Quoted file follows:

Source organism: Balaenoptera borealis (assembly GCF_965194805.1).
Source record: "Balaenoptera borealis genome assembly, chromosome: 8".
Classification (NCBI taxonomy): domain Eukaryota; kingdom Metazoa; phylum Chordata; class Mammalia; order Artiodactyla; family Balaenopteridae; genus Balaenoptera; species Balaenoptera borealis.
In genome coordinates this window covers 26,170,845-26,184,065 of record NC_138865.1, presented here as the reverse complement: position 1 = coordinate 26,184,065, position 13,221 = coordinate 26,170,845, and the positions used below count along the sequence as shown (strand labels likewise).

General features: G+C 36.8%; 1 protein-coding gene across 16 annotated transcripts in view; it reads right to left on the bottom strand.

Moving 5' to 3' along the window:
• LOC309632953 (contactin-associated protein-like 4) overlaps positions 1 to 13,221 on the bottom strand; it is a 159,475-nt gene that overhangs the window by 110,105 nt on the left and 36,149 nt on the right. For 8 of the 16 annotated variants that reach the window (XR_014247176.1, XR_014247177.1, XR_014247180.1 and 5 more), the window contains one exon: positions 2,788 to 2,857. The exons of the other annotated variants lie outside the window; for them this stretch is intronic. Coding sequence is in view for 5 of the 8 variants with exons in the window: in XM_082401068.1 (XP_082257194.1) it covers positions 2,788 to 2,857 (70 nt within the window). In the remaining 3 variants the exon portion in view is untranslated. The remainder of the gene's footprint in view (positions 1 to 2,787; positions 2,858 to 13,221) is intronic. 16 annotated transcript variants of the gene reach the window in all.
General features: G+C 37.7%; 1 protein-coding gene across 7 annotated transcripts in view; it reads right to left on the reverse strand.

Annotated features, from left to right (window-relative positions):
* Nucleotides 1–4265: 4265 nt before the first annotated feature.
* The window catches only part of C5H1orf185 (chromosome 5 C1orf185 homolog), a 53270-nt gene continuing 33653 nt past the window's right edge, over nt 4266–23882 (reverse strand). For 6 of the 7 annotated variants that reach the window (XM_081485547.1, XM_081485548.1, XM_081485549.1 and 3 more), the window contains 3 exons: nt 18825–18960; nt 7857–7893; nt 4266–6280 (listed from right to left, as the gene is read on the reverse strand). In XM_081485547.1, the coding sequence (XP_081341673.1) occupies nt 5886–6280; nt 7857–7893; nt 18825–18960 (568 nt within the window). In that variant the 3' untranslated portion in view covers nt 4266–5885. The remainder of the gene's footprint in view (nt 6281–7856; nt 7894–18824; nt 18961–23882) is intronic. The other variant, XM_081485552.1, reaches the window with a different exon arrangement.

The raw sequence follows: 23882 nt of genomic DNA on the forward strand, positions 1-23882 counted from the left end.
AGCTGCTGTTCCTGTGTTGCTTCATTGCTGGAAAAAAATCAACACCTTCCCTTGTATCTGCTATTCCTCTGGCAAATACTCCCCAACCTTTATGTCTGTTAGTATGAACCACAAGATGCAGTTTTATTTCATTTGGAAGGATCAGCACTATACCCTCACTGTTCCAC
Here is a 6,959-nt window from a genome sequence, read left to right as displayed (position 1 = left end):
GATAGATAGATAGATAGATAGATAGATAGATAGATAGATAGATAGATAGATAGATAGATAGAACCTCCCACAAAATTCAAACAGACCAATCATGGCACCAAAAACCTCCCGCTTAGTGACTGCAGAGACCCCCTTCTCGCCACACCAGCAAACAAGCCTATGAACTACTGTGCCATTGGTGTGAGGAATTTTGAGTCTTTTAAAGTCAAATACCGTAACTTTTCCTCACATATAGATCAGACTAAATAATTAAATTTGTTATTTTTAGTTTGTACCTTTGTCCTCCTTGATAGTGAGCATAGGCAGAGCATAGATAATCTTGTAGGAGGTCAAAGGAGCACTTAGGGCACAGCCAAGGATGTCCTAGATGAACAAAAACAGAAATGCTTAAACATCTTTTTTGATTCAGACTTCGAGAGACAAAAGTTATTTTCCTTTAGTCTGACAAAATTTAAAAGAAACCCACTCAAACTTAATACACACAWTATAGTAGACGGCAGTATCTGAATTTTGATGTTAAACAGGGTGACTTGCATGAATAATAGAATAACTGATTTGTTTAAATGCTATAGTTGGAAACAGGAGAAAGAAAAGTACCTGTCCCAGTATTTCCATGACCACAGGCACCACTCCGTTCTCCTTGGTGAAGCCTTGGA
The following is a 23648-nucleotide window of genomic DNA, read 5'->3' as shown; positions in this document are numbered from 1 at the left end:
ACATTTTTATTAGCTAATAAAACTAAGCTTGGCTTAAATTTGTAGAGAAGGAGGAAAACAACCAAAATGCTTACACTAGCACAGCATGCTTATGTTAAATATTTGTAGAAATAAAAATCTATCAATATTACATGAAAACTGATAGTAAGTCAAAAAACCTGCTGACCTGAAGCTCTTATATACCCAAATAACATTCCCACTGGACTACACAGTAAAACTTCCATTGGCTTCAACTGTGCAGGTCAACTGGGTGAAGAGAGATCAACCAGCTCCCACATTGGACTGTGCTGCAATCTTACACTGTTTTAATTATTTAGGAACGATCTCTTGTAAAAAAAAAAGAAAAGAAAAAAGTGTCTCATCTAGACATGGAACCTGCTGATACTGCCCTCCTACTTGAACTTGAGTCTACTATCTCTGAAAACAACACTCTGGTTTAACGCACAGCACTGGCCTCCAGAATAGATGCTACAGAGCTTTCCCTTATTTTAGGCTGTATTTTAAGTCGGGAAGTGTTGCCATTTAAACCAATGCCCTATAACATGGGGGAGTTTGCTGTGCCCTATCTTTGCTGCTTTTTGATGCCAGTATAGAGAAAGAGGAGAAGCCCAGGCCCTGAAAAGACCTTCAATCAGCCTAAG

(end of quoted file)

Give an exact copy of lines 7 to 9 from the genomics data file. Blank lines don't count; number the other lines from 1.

• LOC309632953 (contactin-associated protein-like 4) overlaps positions 1 to 13,221 on the bottom strand; it is a 159,475-nt gene that overhangs the window by 110,105 nt on the left and 36,149 nt on the right. For 8 of the 16 annotated variants that reach the window (XR_014247176.1, XR_014247177.1, XR_014247180.1 and 5 more), the window contains one exon: positions 2,788 to 2,857. The exons of the other annotated variants lie outside the window; for them this stretch is intronic. Coding sequence is in view for 5 of the 8 variants with exons in the window: in XM_082401068.1 (XP_082257194.1) it covers positions 2,788 to 2,857 (70 nt within the window). In the remaining 3 variants the exon portion in view is untranslated. The remainder of the gene's footprint in view (positions 1 to 2,787; positions 2,858 to 13,221) is intronic. 16 annotated transcript variants of the gene reach the window in all.
General features: G+C 37.7%; 1 protein-coding gene across 7 annotated transcripts in view; it reads right to left on the reverse strand.

Annotated features, from left to right (window-relative positions):